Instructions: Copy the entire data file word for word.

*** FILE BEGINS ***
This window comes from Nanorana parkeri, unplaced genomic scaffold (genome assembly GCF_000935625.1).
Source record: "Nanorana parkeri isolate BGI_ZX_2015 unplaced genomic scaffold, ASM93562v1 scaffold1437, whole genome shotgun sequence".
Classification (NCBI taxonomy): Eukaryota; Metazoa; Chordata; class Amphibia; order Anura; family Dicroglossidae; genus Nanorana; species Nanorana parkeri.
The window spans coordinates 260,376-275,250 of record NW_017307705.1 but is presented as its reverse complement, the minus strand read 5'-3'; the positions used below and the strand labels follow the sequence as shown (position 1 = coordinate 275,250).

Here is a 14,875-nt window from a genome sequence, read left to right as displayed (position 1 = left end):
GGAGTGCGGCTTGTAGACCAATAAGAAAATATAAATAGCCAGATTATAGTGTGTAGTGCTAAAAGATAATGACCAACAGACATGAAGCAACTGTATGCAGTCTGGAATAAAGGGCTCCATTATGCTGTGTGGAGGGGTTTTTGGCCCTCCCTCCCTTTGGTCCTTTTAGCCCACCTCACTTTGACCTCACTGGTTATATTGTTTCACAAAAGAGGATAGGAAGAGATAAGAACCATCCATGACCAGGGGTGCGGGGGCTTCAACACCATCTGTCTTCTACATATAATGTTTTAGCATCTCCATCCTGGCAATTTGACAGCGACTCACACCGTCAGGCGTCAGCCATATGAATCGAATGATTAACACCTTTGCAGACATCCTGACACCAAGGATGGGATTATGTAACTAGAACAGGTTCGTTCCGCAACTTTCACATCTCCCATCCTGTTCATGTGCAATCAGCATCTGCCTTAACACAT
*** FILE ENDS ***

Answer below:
This window comes from Nanorana parkeri, unplaced genomic scaffold (genome assembly GCF_000935625.1).
Source record: "Nanorana parkeri isolate BGI_ZX_2015 unplaced genomic scaffold, ASM93562v1 scaffold1437, whole genome shotgun sequence".
Classification (NCBI taxonomy): Eukaryota; Metazoa; Chordata; class Amphibia; order Anura; family Dicroglossidae; genus Nanorana; species Nanorana parkeri.
The window spans coordinates 260,376-275,250 of record NW_017307705.1 but is presented as its reverse complement, the minus strand read 5'-3'; the positions used below and the strand labels follow the sequence as shown (position 1 = coordinate 275,250).

Here is a 14,875-nt window from a genome sequence, read left to right as displayed (position 1 = left end):
GGAGTGCGGCTTGTAGACCAATAAGAAAATATAAATAGCCAGATTATAGTGTGTAGTGCTAAAAGATAATGACCAACAGACATGAAGCAACTGTATGCAGTCTGGAATAAAGGGCTCCATTATGCTGTGTGGAGGGGTTTTTGGCCCTCCCTCCCTTTGGTCCTTTTAGCCCACCTCACTTTGACCTCACTGGTTATATTGTTTCACAAAAGAGGATAGGAAGAGATAAGAACCATCCATGACCAGGGGTGCGGGGGCTTCAACACCATCTGTCTTCTACATATAATGTTTTAGCATCTCCATCCTGGCAATTTGACAGCGACTCACACCGTCAGGCGTCAGCCATATGAATCGAATGATTAACACCTTTGCAGACATCCTGACACCAAGGATGGGATTATGTAACTAGAACAGGTTCGTTCCGCAACTTTCACATCTCCCATCCTGTTCATGTGCAATCAGCATCTGCCTTAACACAT